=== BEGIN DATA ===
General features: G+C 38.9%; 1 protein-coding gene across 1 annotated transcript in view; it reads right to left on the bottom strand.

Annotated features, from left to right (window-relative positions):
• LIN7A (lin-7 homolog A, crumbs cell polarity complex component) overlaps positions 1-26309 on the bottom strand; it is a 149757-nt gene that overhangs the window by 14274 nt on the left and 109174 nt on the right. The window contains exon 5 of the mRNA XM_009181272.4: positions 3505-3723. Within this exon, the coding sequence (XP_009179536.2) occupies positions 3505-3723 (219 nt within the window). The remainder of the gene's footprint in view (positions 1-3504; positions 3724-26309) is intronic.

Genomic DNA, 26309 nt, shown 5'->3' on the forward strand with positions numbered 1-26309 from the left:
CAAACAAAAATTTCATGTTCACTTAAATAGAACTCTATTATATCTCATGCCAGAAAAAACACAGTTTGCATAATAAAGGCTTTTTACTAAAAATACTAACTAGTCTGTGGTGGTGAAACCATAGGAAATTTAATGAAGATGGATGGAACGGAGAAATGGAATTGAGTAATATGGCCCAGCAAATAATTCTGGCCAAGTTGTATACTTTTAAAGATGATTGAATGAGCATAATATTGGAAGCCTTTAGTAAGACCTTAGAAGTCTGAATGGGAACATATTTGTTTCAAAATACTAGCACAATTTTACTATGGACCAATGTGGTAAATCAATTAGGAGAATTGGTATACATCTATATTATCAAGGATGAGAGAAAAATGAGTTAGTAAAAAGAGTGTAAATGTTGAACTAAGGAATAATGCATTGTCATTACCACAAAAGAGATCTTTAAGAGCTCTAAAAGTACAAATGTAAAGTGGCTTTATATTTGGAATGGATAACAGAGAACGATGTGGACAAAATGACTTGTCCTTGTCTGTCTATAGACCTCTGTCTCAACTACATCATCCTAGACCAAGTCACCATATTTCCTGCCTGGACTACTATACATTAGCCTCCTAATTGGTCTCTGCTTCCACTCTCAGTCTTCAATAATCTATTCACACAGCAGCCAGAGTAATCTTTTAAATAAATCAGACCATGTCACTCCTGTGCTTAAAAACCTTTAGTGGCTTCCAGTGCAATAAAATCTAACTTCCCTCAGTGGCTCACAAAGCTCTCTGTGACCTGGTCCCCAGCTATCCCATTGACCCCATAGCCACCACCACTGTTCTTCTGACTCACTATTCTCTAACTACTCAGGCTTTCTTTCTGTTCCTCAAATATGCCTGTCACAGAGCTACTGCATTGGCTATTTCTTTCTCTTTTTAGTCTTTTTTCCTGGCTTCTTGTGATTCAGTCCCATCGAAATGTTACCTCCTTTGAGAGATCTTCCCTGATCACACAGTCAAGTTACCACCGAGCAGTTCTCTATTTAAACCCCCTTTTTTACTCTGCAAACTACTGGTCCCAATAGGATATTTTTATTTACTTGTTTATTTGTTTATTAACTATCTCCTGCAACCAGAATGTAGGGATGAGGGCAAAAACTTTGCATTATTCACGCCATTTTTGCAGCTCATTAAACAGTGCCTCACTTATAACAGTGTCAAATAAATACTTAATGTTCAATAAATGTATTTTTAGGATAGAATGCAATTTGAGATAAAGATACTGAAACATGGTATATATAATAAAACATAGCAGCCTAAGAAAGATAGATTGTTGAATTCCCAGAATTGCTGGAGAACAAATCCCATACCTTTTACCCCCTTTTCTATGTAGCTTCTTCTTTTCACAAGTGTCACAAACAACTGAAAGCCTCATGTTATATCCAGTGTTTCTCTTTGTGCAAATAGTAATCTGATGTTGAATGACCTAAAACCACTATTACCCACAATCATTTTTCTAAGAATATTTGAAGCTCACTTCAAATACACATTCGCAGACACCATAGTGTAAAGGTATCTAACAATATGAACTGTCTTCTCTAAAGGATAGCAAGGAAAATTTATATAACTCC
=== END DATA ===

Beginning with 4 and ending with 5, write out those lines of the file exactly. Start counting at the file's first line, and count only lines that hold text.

Genomic DNA, 26309 nt, shown 5'->3' on the forward strand with positions numbered 1-26309 from the left:
CAAACAAAAATTTCATGTTCACTTAAATAGAACTCTATTATATCTCATGCCAGAAAAAACACAGTTTGCATAATAAAGGCTTTTTACTAAAAATACTAACTAGTCTGTGGTGGTGAAACCATAGGAAATTTAATGAAGATGGATGGAACGGAGAAATGGAATTGAGTAATATGGCCCAGCAAATAATTCTGGCCAAGTTGTATACTTTTAAAGATGATTGAATGAGCATAATATTGGAAGCCTTTAGTAAGACCTTAGAAGTCTGAATGGGAACATATTTGTTTCAAAATACTAGCACAATTTTACTATGGACCAATGTGGTAAATCAATTAGGAGAATTGGTATACATCTATATTATCAAGGATGAGAGAAAAATGAGTTAGTAAAAAGAGTGTAAATGTTGAACTAAGGAATAATGCATTGTCATTACCACAAAAGAGATCTTTAAGAGCTCTAAAAGTACAAATGTAAAGTGGCTTTATATTTGGAATGGATAACAGAGAACGATGTGGACAAAATGACTTGTCCTTGTCTGTCTATAGACCTCTGTCTCAACTACATCATCCTAGACCAAGTCACCATATTTCCTGCCTGGACTACTATACATTAGCCTCCTAATTGGTCTCTGCTTCCACTCTCAGTCTTCAATAATCTATTCACACAGCAGCCAGAGTAATCTTTTAAATAAATCAGACCATGTCACTCCTGTGCTTAAAAACCTTTAGTGGCTTCCAGTGCAATAAAATCTAACTTCCCTCAGTGGCTCACAAAGCTCTCTGTGACCTGGTCCCCAGCTATCCCATTGACCCCATAGCCACCACCACTGTTCTTCTGACTCACTATTCTCTAACTACTCAGGCTTTCTTTCTGTTCCTCAAATATGCCTGTCACAGAGCTACTGCATTGGCTATTTCTTTCTCTTTTTAGTCTTTTTTCCTGGCTTCTTGTGATTCAGTCCCATCGAAATGTTACCTCCTTTGAGAGATCTTCCCTGATCACACAGTCAAGTTACCACCGAGCAGTTCTCTATTTAAACCCCCTTTTTTACTCTGCAAACTACTGGTCCCAATAGGATATTTTTATTTACTTGTTTATTTGTTTATTAACTATCTCCTGCAACCAGAATGTAGGGATGAGGGCAAAAACTTTGCATTATTCACGCCATTTTTGCAGCTCATTAAACAGTGCCTCACTTATAACAGTGTCAAATAAATACTTAATGTTCAATAAATGTATTTTTAGGATAGAATGCAATTTGAGATAAAGATACTGAAACATGGTATATATAATAAAACATAGCAGCCTAAGAAAGATAGATTGTTGAATTCCCAGAATTGCTGGAGAACAAATCCCATACCTTTTACCCCCTTTTCTATGTAGCTTCTTCTTTTCACAAGTGTCACAAACAACTGAAAGCCTCATGTTATATCCAGTGTTTCTCTTTGTGCAAATAGTAATCTGATGTTGAATGACCTAAAACCACTATTACCCACAATCATTTTTCTAAGAATATTTGAAGCTCACTTCAAATACACATTCGCAGACACCATAGTGTAAAGGTATCTAACAATATGAACTGTCTTCTCTAAAGGATAGCAAGGAAAATTTATATAACTCC